Startribune.com digital sports editor Howard Sinker used to cover the Twins and now shares season tickets with friends in Section 219 of Target Field. He blogs about baseball from the perspective of a long-time fan who loves the game, doesn’t always believe the hype and likes hearing what others think. Howard sometimes talks about sports with Cathy Wurzer on MPR's Morning Edition.

Section 219: Thanks to Joe, but it was time to go

Posted by: Howard Sinker under Twins management, Twins pitching Updated: December 5, 2011 - 5:35 PM

For $14 million and a two-year commitment, the Twins were right to let Joe Nathan take his recovering closer act to Texas, where the Rangers hope they can move Neftali Feliz into the starting rotation with as much success as they had when C.J. Wilson made that switch for them before the 2010 season.

Nathan was part of the core that was consistently able to get the Twins into the postseason but not beyond. That was before the Tommy John surgery that sidelined him for 2010 and his inconsistent return in 2011. There was little to Nathan's 2011 performance that would lead the Twins to offer him significant money and the closer's role. I'd consider Glen Perkins the leading in-house option and I'd be looking at the Francisco 3 as potential game-finishers too.

"Francisco 3?"

That would be Frank Francisco, the Toronto reliever; Francisco Rodriguez (K-Rod to most of us), who split last season between the Mets and Brewers, and even Francisco Liriano, whom I'd ponder as a throw-the-snot-out-of-it bullpen option as much as I'd consider letting him flail away again as a starter. (K-Rod shouldn't be considered if there's a bidding war, but he could find there's a gap between what he thinks he should get and the market for him and his baggage.)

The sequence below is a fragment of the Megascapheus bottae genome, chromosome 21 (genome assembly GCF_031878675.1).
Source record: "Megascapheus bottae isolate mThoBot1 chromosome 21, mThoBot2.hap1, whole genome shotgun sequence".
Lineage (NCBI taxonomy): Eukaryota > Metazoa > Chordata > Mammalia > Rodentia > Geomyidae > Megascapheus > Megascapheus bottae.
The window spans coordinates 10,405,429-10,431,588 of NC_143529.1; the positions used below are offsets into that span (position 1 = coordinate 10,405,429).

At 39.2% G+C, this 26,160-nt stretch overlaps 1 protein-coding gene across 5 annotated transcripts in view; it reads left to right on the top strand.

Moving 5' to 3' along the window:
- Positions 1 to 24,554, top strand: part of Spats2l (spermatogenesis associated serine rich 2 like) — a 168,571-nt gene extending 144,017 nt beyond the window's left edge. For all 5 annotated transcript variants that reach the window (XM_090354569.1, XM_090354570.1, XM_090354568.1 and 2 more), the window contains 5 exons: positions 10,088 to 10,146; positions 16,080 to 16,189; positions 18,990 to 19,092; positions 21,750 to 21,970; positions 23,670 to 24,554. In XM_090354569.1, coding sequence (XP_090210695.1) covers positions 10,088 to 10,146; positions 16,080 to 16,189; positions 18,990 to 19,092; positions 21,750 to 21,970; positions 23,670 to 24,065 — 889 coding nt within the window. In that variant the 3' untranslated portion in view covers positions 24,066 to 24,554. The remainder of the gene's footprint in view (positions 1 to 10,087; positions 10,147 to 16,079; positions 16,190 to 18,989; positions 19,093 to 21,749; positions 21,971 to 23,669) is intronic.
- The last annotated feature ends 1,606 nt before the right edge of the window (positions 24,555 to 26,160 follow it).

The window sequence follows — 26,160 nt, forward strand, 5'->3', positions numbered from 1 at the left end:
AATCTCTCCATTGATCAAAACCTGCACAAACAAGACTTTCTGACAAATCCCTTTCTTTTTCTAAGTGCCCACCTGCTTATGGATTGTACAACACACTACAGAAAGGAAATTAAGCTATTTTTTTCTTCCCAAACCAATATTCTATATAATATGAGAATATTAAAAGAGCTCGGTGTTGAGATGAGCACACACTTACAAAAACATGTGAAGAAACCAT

And there are other closers who could be had through free agency, if the Twins are going to get a bit spendy that way, or through trade. Drew Storen, anyone? Also keep in mind that, with the exception of Jeff Reardon in the late 1980s, every first-rate Twins closer has been created rather than acquired. Nathan was a set-up man for the Giants before he was heisted from them, along with Liriano and Boof Bonser, for A.J. Pierzynski. So was Eddie Guardado. Rick Aguilera had been a starter for the Mets.

So there are lots and lots of options.

Unless an established closer is acquired, I hope there's good competition for the role because it would be a sign of culture change -- a sign that not many players are entitled to much of anything based on what happened last season.

(Yes, Jamey Carroll was signed to play shortstop, but the fact is that he can play second or even third -- positions that shouldn't be considered locked down at this point in the off-season. It would be great if Danny Valencia found more of his 2010 self in 2012 and Alexi Casilla could stay healthy and consistent. But would you take an even money bet on those? Ryan Doumit's signing makes life that much more uncertain for some young players who might have thought themselves more certain of a roster spot than their 2011 performance warranted.)

The biggest flub of last winter -- aside from the Nishioka debacle -- was the bullpen makeover. In fishing terms, the Twins let the walleye get away and restocked the bullpen pool with carp. Terry Ryan has to do better at that than Bill Smith did last season. Much better, actually.

Bringing back Nathan as the closer would have been, at best, a running-in-place move.

That being said, the six seasons Nathan put in as a healthy closer -- from 2004 to 2009 -- are among the elite stretches in Twins history. By almost every standard, he was extraordinary -- less than one runner per inning, almost 11 strikeouts per nine innings and a virtually certain positive outcome when he came to the mound.

No other Twins closer did so much for so long -- Aguilera came the closest -- and that's the Nathan I'll remember.

In other words, it's not fun to say, but it's time to move on.

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